What better time to do a sound system upgrade than when an arena is shut down due to Covid19? We had quoted the sound system upgrade of the Sandman Arena in 2019, after our successful installation of the Hillside Stadium sound system, and in April of 2020 were awarded replacing the speaker systems and adding some additional speakers into their new lounge.
The 6000 seat Sandman arena was built in 1992, and 28 years later, still had virtually all of the original sound equipment in place. By our calculations, that’s 247,000 hours of operation. While there were a few blown speakers and amplifiers, by and large, the existing system still worked. After a comprehensive assessment in 2019, we discovered a few flaws:
– numerous speakers pointing down directly onto the ice surface, causing a large amount of reflections/reverberation between the ice and the roof of the building
– no digital delays installed between the ice speakers and the speakers further away from the ice, adding reverberation throughout the building
– no woofers/subwoofers installed, resulting in little sound below 100Hz, resulting in no deep bass from the system
– several blown amplifiers due to age
– poor use of multiple digital signal processors (DSP), adding to the noise floor of the sound system
– an excessive amount of amplifiers used, resulting in a large energy consumption while the system was not being used
– non fly-worthy hardware used to hang the speakers from the Wilson joists.
Sound Solutions proposed to upgrade the sound system with a new QSC Core 110f digital signal processor used to control the sound system, along with a replacement of all of the main speakers in the building. We also proposed to install two new double 15” subwoofers and a new QSC 4 channel amplifier to drive the subs, along with 12 new speakers for the Molson Lounge, located next to the box seats.
The QSC Core 110f now handles all of the signal processing, with comprehensive equalizers, crossovers and digital delays handling the signal flow and distribution to the amplifiers. Gone are multiple signal processors, daisy chained to each other, as the QSC can handle up to 128 inputs and outputs, making the system expandable in the future. An 8” touch screen replaced the mechanical speaker zone on/off switches, making for a more user friendly experience while setting the sound system levels. All sensitive equalizer and volume limiter functions are locked away within the software, giving the user access only to the volume settings. Even these are under password protected access, preventing unauthorized users from adjusting the sound system.
We changed the speakers over the spectator seating from a distributed downward firing design to a central cluster, with delay speakers over the seating area. This gives a more precise control over what is heard on the ice surface, and prevents sound from being reflected between the ice surface and the roof. By choosing new Community 15” 2 way speakers that have a 90 X 60 degree horn, we were able to eliminate 8 Peavey horns (and 4 amplifiers) from the system, as the new Community speakers covered both the lower and upper seating areas.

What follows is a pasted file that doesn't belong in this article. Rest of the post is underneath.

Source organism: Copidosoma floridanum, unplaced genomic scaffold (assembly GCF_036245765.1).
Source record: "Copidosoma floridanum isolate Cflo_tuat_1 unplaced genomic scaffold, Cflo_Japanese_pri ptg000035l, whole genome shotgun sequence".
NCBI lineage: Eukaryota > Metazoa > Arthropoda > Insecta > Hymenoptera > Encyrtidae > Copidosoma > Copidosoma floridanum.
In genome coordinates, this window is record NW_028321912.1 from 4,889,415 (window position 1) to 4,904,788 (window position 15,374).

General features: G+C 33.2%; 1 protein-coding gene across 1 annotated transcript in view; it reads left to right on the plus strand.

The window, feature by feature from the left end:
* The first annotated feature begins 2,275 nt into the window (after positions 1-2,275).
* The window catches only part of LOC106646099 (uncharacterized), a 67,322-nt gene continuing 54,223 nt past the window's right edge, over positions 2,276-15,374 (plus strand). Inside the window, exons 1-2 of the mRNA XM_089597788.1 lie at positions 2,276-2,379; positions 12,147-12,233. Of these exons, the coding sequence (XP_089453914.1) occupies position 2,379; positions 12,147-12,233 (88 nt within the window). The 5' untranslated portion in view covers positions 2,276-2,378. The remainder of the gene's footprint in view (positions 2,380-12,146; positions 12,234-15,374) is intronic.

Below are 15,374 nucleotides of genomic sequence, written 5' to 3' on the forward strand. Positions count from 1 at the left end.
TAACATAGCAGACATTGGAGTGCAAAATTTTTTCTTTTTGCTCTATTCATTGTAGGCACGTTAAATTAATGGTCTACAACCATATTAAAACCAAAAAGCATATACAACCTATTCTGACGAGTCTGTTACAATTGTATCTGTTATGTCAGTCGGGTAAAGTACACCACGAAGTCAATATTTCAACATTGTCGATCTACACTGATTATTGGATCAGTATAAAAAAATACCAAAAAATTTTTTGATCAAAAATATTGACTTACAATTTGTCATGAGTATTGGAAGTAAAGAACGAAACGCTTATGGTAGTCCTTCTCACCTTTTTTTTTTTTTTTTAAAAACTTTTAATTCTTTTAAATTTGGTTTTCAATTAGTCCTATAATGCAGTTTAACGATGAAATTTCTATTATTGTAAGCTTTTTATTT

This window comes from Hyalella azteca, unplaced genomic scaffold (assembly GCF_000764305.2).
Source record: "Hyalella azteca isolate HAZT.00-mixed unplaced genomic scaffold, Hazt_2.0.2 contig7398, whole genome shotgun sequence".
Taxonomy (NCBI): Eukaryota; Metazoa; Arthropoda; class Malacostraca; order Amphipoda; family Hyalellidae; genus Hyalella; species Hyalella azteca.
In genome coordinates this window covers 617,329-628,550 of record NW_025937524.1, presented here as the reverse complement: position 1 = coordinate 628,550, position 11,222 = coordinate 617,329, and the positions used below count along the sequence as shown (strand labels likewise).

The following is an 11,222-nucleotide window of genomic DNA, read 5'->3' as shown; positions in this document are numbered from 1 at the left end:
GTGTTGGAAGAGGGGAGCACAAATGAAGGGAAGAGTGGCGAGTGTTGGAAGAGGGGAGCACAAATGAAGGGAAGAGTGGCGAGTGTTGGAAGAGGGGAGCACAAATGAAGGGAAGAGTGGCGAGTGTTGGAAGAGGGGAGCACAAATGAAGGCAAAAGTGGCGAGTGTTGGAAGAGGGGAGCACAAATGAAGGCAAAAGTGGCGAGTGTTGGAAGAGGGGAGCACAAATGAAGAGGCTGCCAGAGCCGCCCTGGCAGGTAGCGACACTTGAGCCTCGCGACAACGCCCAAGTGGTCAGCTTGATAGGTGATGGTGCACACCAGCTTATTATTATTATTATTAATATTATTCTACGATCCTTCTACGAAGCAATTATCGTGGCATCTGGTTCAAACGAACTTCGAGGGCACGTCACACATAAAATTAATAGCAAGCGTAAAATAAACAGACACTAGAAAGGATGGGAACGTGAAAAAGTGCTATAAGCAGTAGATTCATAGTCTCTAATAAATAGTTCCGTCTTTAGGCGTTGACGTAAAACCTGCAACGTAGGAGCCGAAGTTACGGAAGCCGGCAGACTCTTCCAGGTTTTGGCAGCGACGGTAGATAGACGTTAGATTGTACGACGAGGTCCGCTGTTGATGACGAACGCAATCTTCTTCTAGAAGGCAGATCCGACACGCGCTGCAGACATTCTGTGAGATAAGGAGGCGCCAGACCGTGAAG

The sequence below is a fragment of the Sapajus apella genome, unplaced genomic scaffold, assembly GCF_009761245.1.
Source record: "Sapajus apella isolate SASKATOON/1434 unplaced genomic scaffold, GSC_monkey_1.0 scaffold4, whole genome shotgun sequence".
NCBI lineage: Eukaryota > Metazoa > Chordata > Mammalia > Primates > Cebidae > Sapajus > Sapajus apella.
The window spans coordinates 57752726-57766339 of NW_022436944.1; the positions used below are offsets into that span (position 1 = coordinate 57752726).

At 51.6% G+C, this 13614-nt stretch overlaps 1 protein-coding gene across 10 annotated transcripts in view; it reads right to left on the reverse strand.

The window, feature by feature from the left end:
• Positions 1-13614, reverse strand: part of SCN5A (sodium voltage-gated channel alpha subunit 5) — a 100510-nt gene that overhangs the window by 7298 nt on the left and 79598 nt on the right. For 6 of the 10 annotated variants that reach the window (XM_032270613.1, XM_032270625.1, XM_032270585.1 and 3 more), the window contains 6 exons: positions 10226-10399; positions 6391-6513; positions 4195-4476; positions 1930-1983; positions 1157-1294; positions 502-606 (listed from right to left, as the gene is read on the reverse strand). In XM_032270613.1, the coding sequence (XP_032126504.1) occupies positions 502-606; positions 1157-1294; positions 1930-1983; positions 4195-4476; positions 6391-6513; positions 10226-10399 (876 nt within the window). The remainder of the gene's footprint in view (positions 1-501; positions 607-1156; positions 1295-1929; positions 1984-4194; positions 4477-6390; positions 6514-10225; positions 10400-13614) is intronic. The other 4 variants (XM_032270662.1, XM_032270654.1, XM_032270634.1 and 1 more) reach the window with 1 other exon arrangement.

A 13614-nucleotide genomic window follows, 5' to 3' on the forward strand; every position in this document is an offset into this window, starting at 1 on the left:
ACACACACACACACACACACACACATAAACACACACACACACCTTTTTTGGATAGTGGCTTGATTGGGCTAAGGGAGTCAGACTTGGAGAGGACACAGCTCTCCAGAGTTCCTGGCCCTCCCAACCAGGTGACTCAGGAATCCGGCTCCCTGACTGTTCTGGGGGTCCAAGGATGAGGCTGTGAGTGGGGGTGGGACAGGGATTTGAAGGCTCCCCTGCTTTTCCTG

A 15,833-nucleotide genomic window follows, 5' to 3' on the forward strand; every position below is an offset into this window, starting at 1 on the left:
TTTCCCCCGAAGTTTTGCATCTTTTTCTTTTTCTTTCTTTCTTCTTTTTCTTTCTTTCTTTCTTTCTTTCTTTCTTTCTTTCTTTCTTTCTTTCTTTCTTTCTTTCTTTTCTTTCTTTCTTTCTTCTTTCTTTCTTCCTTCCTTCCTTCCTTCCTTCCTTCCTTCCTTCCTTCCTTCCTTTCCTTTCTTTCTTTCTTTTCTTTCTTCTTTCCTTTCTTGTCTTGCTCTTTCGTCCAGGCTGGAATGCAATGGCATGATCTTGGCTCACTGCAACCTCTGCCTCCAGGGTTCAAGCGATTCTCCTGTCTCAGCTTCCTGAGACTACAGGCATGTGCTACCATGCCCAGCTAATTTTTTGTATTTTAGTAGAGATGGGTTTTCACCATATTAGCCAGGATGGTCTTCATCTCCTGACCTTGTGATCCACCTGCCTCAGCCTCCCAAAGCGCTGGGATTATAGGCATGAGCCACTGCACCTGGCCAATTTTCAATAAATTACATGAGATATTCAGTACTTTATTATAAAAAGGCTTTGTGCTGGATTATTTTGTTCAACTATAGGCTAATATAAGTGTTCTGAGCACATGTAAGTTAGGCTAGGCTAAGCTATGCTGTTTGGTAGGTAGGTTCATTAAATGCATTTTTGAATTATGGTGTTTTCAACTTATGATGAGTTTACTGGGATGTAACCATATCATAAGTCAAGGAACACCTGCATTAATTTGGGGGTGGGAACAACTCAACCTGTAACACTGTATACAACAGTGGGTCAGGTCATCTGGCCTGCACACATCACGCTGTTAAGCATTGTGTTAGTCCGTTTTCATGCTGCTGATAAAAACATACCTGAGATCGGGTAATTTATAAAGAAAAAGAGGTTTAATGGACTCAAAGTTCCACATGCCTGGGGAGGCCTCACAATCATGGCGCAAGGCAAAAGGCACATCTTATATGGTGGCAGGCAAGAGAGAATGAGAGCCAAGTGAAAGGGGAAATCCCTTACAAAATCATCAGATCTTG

We added digital time delays to the concourse and balcony speakers, and a significant sound quality improvement was noted in these areas, as the speakers are now time delayed to the ones covering the ice surface. Using the parametric equalizer functions within the QSC Core 110f, we precisely dialed in the frequency response to be as flat as possible from all speaker zones. Again, significant improvements were made in the intelligibility of the sound system in all zones.
The two ElectroVoice EVF2151 1000 watt dual 15” subwoofers were hung on either side of the scoreboard, providing an additional octave of bass, from 40Hz to 100Hz. With a variable volume adjustment on the subs, the range of additional bass can be adjusted from significant ‘punch’ for a standing room only hockey game, to a subtle addition for figure skating events.
Twelve additional Prologue 8” 2 way speakers were added to the new Molson Lounge, so that direct sound would be enjoyed by the patrons viewing events. A remote volume control was installed at the entrance of the lounge, so that staff can independently control the speaker volume rather than needing to go to the sound room.
A new QSC CXD4K4 amplifier was installed with a redundant network to provide 1000 watts per channel for the subwoofers and the lounge speakers. All audio signals are sent to the amplifier via a CAT5 cable, with a second redundant network providing backup in case of a connection failure of the primary network. The touch screen monitors the amplifier continually, and alerts users of the sound system to any potential failures of the amplifier, such as a failed network, or overheating. The entire sound system can be monitored remotely for programming updates, as well as the status of the system.
Finally, we added feeds from the arena sound system to the two existing lounges, so the scores could be heard in these two areas that are removed from the arena if desired.
An emergency paging mic was located into the administration office that overrides all other functions of the sound system for building-wide paging purposes.
The installation took about 3 weeks to complete, with two technicians in charge of the 65’ boom lift to replace all of the speakers, and another to rewire the sound system racks. About 10 amplifiers were removed from the catwalk racks, with the QSC replacing one of them.
Upon a walk through of the empty arena, significant sound quality improvement was noted throughout all of the seating areas, with no dead spots noted. The new subwoofers covered the arena nicely, and provided plenty of bass without the amplifiers being run more than 50% of their rated power.
We also wish to thank Brendon Piche and Westcana Electric for partnering with us on this successful Kamloops project. JOB WELL DONE EVERYBODY!